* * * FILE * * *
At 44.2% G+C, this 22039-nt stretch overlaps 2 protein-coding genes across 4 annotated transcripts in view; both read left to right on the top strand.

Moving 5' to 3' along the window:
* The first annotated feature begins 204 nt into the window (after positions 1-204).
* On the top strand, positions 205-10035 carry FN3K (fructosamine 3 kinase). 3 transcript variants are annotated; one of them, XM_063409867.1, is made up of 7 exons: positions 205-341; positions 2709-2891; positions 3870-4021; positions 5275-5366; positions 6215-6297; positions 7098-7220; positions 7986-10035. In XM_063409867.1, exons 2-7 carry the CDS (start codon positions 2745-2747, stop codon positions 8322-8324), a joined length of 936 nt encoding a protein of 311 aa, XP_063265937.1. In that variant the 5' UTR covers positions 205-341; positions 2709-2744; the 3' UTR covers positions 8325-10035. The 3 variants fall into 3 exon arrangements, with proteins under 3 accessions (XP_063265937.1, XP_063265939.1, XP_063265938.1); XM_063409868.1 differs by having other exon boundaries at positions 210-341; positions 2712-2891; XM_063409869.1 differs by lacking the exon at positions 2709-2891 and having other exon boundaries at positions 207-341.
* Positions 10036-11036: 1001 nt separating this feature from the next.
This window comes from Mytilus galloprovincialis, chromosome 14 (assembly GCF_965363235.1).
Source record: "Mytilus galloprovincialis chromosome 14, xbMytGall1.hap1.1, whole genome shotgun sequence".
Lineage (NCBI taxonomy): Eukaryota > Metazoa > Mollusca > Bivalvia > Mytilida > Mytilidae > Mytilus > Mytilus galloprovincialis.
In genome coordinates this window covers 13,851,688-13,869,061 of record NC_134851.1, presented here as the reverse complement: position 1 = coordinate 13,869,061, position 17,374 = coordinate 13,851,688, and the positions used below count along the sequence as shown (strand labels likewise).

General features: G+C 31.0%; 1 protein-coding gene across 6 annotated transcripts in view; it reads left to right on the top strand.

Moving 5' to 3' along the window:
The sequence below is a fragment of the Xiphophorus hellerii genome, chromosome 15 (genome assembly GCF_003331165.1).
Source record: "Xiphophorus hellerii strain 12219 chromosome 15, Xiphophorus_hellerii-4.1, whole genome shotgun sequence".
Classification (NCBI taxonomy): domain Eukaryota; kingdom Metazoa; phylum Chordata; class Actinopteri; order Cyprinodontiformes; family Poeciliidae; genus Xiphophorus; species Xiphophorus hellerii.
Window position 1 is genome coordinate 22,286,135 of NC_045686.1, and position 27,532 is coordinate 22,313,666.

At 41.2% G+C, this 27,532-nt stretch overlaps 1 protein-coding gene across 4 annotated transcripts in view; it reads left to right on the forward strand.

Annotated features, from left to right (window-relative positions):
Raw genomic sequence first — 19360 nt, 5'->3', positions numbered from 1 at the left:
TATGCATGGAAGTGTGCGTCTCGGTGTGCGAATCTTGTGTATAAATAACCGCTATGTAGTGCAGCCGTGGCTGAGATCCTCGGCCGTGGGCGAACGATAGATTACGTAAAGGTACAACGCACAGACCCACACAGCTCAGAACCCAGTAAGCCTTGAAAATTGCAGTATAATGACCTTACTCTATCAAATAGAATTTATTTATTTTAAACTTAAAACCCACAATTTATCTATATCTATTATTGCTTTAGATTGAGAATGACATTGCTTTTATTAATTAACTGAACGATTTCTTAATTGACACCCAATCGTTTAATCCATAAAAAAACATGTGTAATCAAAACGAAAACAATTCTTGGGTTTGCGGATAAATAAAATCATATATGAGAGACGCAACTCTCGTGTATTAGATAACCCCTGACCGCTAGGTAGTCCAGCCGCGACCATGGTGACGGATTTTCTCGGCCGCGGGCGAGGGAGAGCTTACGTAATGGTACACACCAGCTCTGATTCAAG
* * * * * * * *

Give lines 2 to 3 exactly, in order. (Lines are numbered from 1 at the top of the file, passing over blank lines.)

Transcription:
Moving 5' to 3' along the window:
* The first annotated feature begins 204 nt into the window (after positions 1-204).